But this element isn't really illuminated until the film's masterfully subversive final scene. After the aforementioned graveyard sequence, the movie tricks us (it tricked me, anyway) into believing that all the nasty stuff is behind us and Christine has a nice, cushy promotion waiting for her when she returns from a weekend excursion with her good-looking, if bimbo-ish boyfriend. On her way to meet him at the train station, she notices a coat she desperately wants in a store window and, in a clever mirroring of the film's opening with the old woman, Christine asks the store-keeper to bend the rules for her (the store was closed when she arrived), and she purchases the coat as a symbol of her new-found status. There is something that rings false about this bizarrely saccharine and materialistic ending, and that's because Raimi has one final trick up his sleeve. The moment Christine thinks she's out of the woods, her boyfriend reveals that she shouldn't have gotten rid of the old coat because he found the button that the old woman tore off. In a delicious final irony that brings to mind the final moments of De Palma's Carrie, Christine is swallowed by the earth and sucked into the pits of hell as the film's title is splashed onto the screen, highlighting it's literal-mindedness.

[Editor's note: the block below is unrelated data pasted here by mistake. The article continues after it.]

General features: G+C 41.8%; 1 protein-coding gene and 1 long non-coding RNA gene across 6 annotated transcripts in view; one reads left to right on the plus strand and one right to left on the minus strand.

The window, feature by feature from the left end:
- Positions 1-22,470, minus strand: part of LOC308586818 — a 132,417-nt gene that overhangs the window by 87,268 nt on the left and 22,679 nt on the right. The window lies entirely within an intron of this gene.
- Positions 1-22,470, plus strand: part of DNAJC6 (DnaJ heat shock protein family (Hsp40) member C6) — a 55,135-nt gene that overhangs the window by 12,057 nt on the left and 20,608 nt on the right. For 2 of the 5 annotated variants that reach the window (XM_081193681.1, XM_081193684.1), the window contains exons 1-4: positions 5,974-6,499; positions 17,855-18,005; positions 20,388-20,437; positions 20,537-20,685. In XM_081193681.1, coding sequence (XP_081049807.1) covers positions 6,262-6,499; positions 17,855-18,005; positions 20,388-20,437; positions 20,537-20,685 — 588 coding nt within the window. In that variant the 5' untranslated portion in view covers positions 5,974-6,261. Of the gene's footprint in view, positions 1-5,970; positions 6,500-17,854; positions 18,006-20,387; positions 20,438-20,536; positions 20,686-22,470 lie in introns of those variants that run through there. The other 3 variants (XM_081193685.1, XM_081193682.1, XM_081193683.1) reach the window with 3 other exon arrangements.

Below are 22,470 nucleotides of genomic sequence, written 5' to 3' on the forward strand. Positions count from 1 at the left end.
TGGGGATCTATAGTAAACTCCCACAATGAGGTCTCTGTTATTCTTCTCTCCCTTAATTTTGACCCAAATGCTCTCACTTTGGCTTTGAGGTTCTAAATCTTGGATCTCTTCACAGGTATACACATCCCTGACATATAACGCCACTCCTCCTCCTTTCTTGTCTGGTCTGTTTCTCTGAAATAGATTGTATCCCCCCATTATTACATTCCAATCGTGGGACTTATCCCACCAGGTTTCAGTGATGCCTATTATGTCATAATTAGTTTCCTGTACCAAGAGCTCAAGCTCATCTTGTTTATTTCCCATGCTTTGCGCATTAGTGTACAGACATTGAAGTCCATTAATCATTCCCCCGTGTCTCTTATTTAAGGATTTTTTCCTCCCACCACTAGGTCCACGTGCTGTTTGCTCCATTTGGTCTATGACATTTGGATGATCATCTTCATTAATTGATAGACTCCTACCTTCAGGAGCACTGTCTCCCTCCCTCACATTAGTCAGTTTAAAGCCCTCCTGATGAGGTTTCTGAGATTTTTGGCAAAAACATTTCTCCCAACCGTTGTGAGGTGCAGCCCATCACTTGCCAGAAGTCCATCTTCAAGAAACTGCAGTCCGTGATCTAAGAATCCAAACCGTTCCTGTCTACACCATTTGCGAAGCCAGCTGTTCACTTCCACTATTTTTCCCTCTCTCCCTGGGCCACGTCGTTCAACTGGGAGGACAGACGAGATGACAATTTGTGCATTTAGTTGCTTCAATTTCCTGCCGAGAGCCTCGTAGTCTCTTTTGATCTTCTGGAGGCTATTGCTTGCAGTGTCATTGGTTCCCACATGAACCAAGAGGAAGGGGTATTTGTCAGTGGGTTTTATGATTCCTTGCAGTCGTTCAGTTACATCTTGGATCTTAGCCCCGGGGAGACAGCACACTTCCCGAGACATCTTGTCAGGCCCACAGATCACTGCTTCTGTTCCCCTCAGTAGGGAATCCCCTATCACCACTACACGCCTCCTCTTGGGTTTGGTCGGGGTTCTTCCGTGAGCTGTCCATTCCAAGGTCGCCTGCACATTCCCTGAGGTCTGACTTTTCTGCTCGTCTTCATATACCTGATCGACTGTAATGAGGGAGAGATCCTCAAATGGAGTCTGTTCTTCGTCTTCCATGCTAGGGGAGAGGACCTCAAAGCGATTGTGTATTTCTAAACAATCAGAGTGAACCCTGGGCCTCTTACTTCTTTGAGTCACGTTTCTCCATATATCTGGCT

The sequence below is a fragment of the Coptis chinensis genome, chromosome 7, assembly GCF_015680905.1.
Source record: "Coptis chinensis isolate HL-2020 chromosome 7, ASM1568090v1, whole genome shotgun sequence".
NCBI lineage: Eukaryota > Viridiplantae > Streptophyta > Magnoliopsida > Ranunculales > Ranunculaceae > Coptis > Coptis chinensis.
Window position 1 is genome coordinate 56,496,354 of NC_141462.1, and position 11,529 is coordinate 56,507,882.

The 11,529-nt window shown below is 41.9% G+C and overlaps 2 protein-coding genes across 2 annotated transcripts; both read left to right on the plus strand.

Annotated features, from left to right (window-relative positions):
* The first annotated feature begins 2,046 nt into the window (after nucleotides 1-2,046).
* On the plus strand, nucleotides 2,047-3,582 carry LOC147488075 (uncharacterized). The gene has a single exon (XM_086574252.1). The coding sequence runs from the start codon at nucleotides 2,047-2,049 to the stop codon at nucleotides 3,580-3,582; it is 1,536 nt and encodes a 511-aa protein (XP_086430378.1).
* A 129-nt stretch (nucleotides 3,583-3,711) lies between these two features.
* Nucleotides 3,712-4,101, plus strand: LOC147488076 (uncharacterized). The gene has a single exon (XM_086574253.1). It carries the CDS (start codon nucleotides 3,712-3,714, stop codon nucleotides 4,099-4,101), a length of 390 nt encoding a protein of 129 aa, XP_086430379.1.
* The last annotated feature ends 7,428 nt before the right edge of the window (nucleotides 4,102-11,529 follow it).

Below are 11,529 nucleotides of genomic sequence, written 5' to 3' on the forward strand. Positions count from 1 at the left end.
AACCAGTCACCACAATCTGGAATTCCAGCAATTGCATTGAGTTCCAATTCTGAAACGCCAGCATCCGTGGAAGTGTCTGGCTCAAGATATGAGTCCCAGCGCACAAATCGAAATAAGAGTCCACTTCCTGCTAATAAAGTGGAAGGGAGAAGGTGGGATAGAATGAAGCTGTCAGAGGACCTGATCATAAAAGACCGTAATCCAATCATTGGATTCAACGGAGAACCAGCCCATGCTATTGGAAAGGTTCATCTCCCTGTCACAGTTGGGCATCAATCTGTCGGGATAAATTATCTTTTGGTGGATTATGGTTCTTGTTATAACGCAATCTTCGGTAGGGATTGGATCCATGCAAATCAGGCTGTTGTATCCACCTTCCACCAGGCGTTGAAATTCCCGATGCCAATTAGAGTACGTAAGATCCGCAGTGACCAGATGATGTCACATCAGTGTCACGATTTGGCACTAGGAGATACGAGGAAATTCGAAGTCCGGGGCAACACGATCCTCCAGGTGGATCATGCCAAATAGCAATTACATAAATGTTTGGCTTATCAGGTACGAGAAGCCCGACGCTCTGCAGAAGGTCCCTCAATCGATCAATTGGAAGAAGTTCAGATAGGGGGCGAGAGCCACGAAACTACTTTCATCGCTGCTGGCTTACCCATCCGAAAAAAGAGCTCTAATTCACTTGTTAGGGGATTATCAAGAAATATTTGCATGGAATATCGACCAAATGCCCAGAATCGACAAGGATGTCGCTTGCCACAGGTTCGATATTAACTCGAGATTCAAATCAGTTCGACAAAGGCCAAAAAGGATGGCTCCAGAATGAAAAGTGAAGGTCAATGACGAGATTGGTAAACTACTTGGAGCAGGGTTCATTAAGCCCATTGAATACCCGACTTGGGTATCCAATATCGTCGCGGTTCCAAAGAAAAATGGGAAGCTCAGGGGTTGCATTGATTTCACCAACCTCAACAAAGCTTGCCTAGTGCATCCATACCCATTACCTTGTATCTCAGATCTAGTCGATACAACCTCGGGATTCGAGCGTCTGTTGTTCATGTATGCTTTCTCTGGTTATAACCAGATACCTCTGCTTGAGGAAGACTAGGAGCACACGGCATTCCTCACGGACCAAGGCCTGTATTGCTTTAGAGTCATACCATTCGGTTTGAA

Drag Me to Hell is everything that it promises to be and more. It works on so many different levels that it would have to count as one of the most well-constructed summer movies of recent times; every part is put perfectly in its place and oiled to perfection. It's economic, scary and (forgive me) funny as all hell. Raimi's refined aesthetic sense suits the story well, and it's his use of audio-visual technique that generates the tension, but he does this without going for cheap or unearned scares. If nothing else, Raimi illustrates with Drag Me to Hell the relevance of horror, while being diminished by hackery and nihilism, is as powerful now as it has ever been.